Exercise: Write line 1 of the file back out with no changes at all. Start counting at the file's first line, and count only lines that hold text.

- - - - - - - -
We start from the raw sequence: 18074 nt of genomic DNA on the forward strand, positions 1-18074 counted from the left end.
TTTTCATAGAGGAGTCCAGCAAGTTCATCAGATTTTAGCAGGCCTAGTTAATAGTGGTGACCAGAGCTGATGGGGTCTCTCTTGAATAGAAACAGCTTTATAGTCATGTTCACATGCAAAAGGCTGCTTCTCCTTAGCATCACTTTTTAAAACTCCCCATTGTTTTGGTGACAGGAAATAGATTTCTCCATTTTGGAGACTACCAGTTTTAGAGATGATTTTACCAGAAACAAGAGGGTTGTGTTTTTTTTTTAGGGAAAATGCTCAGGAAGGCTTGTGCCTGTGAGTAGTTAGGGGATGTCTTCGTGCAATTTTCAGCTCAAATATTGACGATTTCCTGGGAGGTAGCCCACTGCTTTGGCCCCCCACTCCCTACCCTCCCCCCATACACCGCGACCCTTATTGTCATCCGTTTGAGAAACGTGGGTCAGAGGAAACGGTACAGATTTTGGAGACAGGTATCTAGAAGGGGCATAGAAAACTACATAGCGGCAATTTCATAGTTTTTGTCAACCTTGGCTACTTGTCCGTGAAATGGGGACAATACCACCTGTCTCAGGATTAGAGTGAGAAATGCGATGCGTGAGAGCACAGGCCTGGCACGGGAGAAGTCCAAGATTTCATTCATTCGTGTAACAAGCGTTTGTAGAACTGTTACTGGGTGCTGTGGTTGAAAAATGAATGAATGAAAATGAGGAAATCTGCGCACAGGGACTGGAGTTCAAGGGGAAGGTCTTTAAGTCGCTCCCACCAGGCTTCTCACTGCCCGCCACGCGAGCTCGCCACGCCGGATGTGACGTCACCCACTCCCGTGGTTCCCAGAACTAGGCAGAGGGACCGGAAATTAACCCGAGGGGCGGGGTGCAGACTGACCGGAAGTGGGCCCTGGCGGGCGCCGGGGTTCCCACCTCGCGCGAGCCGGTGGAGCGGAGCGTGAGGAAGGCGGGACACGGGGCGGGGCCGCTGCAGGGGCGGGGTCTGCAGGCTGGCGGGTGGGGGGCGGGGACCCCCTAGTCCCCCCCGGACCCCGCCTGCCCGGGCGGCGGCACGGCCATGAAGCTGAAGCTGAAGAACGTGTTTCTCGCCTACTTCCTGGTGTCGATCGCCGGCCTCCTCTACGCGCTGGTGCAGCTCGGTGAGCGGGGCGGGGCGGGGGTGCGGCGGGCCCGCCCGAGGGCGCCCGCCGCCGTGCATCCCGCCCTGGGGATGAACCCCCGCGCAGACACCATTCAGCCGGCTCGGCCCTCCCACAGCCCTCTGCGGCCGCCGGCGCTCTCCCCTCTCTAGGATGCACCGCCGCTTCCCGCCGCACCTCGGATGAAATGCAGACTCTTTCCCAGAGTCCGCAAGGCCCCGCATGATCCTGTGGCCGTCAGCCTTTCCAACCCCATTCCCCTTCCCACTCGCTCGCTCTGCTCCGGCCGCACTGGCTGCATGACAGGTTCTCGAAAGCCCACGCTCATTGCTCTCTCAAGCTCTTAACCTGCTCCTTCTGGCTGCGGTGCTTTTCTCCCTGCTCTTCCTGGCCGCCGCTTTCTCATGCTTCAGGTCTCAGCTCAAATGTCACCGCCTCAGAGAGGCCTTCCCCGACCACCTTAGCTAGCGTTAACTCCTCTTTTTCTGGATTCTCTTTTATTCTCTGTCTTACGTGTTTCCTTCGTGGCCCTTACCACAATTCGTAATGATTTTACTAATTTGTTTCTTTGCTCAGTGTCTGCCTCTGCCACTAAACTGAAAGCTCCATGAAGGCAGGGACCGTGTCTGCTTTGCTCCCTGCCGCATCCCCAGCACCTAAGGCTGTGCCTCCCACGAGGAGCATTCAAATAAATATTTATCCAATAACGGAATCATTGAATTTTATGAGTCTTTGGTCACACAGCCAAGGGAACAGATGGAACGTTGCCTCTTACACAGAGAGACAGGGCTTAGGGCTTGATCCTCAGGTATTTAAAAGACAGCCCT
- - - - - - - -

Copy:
We start from the raw sequence: 18074 nt of genomic DNA on the forward strand, positions 1-18074 counted from the left end.